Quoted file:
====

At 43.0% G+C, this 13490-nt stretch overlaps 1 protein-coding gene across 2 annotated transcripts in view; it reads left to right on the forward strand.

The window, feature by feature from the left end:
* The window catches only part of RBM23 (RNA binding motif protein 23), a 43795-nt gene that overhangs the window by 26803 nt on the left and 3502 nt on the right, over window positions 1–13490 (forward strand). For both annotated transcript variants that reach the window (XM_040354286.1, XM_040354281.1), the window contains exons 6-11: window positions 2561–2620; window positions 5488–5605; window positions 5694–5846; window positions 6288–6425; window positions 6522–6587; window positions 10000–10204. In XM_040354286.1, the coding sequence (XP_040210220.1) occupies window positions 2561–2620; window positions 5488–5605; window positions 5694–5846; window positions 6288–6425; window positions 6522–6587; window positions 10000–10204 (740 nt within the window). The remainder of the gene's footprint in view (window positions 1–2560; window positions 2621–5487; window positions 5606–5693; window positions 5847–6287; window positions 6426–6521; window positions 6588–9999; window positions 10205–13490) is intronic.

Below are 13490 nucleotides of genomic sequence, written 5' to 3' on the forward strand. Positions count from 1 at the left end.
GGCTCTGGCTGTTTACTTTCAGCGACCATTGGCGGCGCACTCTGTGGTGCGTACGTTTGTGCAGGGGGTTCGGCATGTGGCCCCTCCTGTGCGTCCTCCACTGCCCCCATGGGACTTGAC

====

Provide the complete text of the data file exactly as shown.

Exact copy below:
At 43.0% G+C, this 13490-nt stretch overlaps 1 protein-coding gene across 2 annotated transcripts in view; it reads left to right on the forward strand.

The window, feature by feature from the left end:
* The window catches only part of RBM23 (RNA binding motif protein 23), a 43795-nt gene that overhangs the window by 26803 nt on the left and 3502 nt on the right, over window positions 1–13490 (forward strand). For both annotated transcript variants that reach the window (XM_040354286.1, XM_040354281.1), the window contains exons 6-11: window positions 2561–2620; window positions 5488–5605; window positions 5694–5846; window positions 6288–6425; window positions 6522–6587; window positions 10000–10204. In XM_040354286.1, the coding sequence (XP_040210220.1) occupies window positions 2561–2620; window positions 5488–5605; window positions 5694–5846; window positions 6288–6425; window positions 6522–6587; window positions 10000–10204 (740 nt within the window). The remainder of the gene's footprint in view (window positions 1–2560; window positions 2621–5487; window positions 5606–5693; window positions 5847–6287; window positions 6426–6521; window positions 6588–9999; window positions 10205–13490) is intronic.

Below are 13490 nucleotides of genomic sequence, written 5' to 3' on the forward strand. Positions count from 1 at the left end.
GGCTCTGGCTGTTTACTTTCAGCGACCATTGGCGGCGCACTCTGTGGTGCGTACGTTTGTGCAGGGGGTTCGGCATGTGGCCCCTCCTGTGCGTCCTCCACTGCCCCCATGGGACTTGAC